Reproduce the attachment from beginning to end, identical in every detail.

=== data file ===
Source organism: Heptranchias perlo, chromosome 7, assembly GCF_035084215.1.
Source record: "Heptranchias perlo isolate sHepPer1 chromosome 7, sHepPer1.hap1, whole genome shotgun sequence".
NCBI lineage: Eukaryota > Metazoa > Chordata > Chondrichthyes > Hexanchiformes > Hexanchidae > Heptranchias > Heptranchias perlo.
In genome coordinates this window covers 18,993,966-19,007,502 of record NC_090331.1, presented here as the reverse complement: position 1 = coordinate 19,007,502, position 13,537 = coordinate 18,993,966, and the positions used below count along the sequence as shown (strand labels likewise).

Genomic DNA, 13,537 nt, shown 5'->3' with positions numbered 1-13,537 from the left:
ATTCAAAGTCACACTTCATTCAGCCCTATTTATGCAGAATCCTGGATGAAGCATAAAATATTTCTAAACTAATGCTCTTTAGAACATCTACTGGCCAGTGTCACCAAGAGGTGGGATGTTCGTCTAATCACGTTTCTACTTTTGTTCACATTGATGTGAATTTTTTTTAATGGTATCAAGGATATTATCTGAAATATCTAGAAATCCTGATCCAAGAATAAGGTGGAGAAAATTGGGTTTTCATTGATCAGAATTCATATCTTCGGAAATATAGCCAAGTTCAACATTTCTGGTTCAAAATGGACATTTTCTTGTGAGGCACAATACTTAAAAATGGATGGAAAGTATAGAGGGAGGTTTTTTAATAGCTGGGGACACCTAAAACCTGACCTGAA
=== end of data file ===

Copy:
Source organism: Heptranchias perlo, chromosome 7, assembly GCF_035084215.1.
Source record: "Heptranchias perlo isolate sHepPer1 chromosome 7, sHepPer1.hap1, whole genome shotgun sequence".
NCBI lineage: Eukaryota > Metazoa > Chordata > Chondrichthyes > Hexanchiformes > Hexanchidae > Heptranchias > Heptranchias perlo.
In genome coordinates this window covers 18,993,966-19,007,502 of record NC_090331.1, presented here as the reverse complement: position 1 = coordinate 19,007,502, position 13,537 = coordinate 18,993,966, and the positions used below count along the sequence as shown (strand labels likewise).

Genomic DNA, 13,537 nt, shown 5'->3' with positions numbered 1-13,537 from the left:
ATTCAAAGTCACACTTCATTCAGCCCTATTTATGCAGAATCCTGGATGAAGCATAAAATATTTCTAAACTAATGCTCTTTAGAACATCTACTGGCCAGTGTCACCAAGAGGTGGGATGTTCGTCTAATCACGTTTCTACTTTTGTTCACATTGATGTGAATTTTTTTTAATGGTATCAAGGATATTATCTGAAATATCTAGAAATCCTGATCCAAGAATAAGGTGGAGAAAATTGGGTTTTCATTGATCAGAATTCATATCTTCGGAAATATAGCCAAGTTCAACATTTCTGGTTCAAAATGGACATTTTCTTGTGAGGCACAATACTTAAAAATGGATGGAAAGTATAGAGGGAGGTTTTTTAATAGCTGGGGACACCTAAAACCTGACCTGAA